Cider Tasting Vocabulary

February 24, 2010

Cider tasting uses a similar vocabulary as wine tasting does. In Cider: Hard and Sweet: History, Traditions & Making Your Own, 2nd Edition, Ben Watson remarked on this, adding, “though [cider vocabulary] tends to be much more basic… than that used by wine fanciers. The taste or smell may be acidic (sharp), acetic (vinegary), astringent (high in tannin), or any one of numerous other adjectives: chemical, fruity, musty, sulfuric, sweet, wood, yeasty” (page 103).

In fact, in 1975, Long Aston Research Station in the United Kingdom performed a study to try and determine what a vocabulary for cider drinking might be. Annie Proulx and Lew Nichol’s Cider: Making, Using & Enjoying Sweet & Hard Cider reported that the final list from this study contained 163 words, which Andrew Lea posted as being later expanded on to contain twelve major flavor classifications, each split into first-tier terms and re-split into second-tier terms. You can find a list of these terms on Lea’s website.

Watson has an excellent list of descriptors on pages 107 and 108 which he says were once used on a cider score card sheet for the judges at National Homebrew Competition, which was sponsored by the American Homebrewers Association. I borrowed it and modified it for my own cider tasting:

  • Acetic – A smell and sharp taste like vinegar, solvent, or acetone/nail polish remover; a distinct fault in cider, caused by acetic or lactic acid bacteria.
  • Acidity – The presence of malic acid, which balances sweetness and is responsible for the briskness or zing in cider.
  • Alcoholic – The general effect of ethanol and higher alcohols. The taste is warming.
  • Astringent – A drying sensation in the mouth, similar to sucking on a tea bag. Due to excess tannin and acceptable only in a young cider.
  • Aftertaste – The lingering taste in the back of the throat. Ideally long and pleasant.
  • Balanced – No component of the cider overpowers another. An alcoholic cider is balanced by tannin, a sweet cider by crisp acidity.
  • Body – the “middle” of a mouthful of cider. Good body will feel heavy in the mouth.
  • Bouquet – Also known as the aroma, smell, or nose.
  • Carbonation – Naturally carbonated cider has small, beading bubbles. An artificially, forced-carbonated cider has large, uniform bubbles.
  • Clarity – The visual aspect of cider, described as brilliant, clear, slightly hazy, hazy, or cloudy.
  • Clean – Free from apparent “off” odors or flavors
  • Diacetyl – Aroma and flavor described at butter, butterscotch, or toffee; in moderation, and in certain regional styles, can contribute to flavor; in large concentrations, it’s a fault.
  • Dry – A sensation on the tongue that indicates a lack of residual sugar. Dryness varies from bone-dry to dry, off-dry, and semidry.
  • Estery – Sweet-solvent, chemical, banana or tropical fruit flavors; artificial fruity-floral aroma.
  • Fruity – May indicate fruitiness in flavor and/or aroma.
  • Hot – An unpleasant taste sensation due to excess alcohol content.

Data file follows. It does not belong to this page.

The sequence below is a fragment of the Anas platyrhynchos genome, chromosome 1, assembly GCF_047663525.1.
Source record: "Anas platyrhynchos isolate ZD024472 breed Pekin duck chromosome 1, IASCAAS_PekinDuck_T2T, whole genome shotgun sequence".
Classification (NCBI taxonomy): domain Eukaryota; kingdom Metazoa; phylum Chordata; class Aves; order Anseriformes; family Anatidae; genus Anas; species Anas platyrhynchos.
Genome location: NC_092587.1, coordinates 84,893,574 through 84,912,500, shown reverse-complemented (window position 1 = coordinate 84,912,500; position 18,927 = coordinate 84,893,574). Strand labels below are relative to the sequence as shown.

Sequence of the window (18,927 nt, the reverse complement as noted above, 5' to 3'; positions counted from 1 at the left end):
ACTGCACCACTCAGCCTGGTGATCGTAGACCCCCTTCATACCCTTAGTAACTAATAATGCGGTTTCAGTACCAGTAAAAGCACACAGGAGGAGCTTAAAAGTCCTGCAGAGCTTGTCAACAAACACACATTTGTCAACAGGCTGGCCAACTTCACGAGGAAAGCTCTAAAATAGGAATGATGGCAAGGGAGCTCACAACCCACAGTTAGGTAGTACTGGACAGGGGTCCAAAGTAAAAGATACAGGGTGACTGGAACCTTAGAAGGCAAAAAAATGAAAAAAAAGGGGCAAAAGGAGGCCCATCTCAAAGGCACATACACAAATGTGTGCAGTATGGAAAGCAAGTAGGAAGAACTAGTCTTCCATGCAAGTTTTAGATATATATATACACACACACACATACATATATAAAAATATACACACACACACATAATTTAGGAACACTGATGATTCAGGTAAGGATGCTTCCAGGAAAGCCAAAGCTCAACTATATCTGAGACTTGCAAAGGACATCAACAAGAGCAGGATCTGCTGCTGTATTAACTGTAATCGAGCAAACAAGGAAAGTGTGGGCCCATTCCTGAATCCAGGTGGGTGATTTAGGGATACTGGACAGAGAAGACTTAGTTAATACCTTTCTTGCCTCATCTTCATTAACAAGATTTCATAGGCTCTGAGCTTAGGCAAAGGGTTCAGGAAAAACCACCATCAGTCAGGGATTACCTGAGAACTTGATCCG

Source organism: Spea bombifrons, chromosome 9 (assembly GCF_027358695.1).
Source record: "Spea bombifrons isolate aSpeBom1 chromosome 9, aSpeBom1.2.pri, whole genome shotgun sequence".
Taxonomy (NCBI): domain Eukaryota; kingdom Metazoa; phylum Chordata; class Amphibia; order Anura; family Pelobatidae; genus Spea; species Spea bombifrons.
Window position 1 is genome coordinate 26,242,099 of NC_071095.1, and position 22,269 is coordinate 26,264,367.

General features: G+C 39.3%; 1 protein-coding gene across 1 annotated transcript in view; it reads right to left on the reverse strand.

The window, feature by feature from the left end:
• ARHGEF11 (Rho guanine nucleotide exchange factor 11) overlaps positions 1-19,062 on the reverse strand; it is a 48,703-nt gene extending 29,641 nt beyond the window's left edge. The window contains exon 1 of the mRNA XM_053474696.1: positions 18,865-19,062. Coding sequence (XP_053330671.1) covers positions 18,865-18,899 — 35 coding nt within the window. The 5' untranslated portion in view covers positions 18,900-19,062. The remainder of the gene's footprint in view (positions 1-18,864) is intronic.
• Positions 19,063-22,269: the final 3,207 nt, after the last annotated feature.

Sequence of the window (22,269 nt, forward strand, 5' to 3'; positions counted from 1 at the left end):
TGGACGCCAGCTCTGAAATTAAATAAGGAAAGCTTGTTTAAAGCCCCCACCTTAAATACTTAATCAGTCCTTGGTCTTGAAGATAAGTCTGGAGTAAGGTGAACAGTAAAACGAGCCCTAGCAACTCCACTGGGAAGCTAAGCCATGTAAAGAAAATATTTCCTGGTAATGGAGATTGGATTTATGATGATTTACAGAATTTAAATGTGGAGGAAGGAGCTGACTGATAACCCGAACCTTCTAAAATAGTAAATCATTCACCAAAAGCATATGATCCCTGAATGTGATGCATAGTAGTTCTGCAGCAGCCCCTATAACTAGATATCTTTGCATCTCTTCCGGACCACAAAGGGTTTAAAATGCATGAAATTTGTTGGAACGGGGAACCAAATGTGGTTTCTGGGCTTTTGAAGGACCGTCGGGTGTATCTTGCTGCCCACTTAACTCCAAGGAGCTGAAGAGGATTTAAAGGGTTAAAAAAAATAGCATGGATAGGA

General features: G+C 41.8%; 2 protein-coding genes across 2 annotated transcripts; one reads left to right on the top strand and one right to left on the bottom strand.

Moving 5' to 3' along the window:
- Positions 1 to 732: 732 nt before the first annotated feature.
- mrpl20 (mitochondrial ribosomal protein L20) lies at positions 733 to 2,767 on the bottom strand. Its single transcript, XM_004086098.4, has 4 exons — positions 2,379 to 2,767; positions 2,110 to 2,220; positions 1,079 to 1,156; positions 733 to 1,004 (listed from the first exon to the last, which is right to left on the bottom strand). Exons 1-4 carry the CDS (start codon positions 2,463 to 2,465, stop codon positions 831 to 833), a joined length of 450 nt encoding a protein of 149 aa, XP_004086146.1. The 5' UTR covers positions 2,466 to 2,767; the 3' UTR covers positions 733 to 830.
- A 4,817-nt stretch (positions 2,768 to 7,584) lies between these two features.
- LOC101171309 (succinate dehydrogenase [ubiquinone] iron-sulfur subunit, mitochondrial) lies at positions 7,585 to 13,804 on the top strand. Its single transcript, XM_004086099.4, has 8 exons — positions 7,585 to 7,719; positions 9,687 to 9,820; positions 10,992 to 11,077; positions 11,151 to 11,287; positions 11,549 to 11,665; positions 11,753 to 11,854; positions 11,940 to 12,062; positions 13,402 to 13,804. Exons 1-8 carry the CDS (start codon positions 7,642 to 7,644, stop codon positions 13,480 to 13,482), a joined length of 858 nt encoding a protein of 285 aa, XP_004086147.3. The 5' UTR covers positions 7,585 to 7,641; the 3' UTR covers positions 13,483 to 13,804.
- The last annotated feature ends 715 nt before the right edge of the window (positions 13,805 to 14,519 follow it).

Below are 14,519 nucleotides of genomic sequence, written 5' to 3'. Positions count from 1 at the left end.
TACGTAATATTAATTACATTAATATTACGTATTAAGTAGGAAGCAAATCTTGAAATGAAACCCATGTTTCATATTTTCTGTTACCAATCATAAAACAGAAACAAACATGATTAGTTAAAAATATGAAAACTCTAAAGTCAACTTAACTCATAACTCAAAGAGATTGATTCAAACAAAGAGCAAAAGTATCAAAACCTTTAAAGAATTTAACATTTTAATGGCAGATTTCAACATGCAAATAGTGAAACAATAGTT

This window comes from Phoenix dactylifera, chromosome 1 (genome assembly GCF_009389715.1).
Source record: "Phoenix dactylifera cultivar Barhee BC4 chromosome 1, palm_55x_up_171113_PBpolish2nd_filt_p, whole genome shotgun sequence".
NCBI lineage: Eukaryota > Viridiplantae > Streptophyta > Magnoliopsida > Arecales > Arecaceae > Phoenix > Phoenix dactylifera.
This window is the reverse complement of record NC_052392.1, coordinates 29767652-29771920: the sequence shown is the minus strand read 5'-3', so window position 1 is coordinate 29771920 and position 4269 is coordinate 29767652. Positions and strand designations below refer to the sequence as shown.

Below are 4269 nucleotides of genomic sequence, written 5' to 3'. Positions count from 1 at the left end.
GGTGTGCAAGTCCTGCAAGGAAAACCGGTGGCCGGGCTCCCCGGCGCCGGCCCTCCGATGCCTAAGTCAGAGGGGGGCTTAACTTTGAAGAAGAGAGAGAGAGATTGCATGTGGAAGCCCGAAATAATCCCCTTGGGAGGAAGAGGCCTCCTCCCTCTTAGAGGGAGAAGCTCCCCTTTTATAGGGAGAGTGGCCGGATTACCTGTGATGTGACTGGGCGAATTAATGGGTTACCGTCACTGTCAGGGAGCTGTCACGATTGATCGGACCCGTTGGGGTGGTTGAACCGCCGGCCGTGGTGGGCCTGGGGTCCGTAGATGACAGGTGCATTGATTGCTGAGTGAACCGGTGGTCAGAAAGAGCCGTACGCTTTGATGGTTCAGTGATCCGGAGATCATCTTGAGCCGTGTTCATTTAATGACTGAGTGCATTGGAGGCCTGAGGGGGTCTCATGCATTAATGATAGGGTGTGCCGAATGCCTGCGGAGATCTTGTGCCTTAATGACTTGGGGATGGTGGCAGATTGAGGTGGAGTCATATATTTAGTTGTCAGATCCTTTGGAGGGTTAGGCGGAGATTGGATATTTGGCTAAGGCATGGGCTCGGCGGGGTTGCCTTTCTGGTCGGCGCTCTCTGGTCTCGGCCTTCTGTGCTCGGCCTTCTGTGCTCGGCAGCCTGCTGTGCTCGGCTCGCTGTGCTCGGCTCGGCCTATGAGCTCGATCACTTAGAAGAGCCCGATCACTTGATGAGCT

• Light – Refers to the body and is descriptive, not negative, as opposed to “thin.”
  • Metallic – A tinny or coppery taste caused by exposure to certain metals; not a good thing.
  • Moldy or musty – An unpleasant smell sometimes compared to damp cardboard or sherry. Due to oxidation or over filtration of cider.
  • Mousy – A cider disorder caused by lactic acid bacteria. The cider smells and tastes like the bottom of a rodent’s den.
  • Oxidized – The chemical oxidation of stored cider in contact with air or containing high levels of dissolved oxygen; color can be dark golden brown; aroma and taste described as stale, leathery, caramelized, or sherry-like.
  • Phenolic – A plastic taste and smell caused by some wild yeasts and bacteria. Also described as smoky, pitchy, medicinal, barny, or leathery.
  • Sparkling – Having carbonation.
  • Still – Lacking carbonation.
  • Sulfuric – A smell or taste like burnt matches. Due to fermentation at high temperatures or excessive use of sulfites.
  • Sweet – The basic taste associated with sugar; appropriate to certain styles of cider. Sweetness varies from semidry, semisweet, or sweet.
  • Thin – Lacking body.
  • Woody – A taste or aroma usually caused by cider aging for an extended length of time in oak casts or in contact with wood chips.
  • Yeasty – A breadlike aroma caused by a cider sitting on its lees (spent yeast) for an extended period.
  • Young – A cider with components that have not yet matured into a balanced whole.

Other Useful Words
Spoiled, off

Proulx and Nichol remarked, “But unlike quaffers of fermented grape juice, most fanciers of the apple do not strive for the quintessential statement by using comparative phraseology to endow their glasses with human anatomy, action, and emotion… Cider goes down very easily, and the most meaningful comment you’re likely to get is a silently extended glass. There’s a story about a Maine lumberjack who was treating his friends to some superior hard cider. Because he prized it so highly, he poured each of them a scant glassful and put the jug back in the cupboard. His friends tossed off their drinks, smacking their lips, and the lumberjack waited expectantly for them to start the conversation. A long silence – a heavy silence – followed until the woodsman took the hint and went to the cupboard again, remarked sheepishly, ‘Well fellers, I guess a bird can’t fly with only one wing’” (page 180-181).


One Response to “Cider Tasting Vocabulary”

  1. […] Drinking Cider, Cider Glossary Cider Monger, Cider Glossary Candle Wine Project, Cider Tasting Vocabulary United States of Cider, Terminology […]

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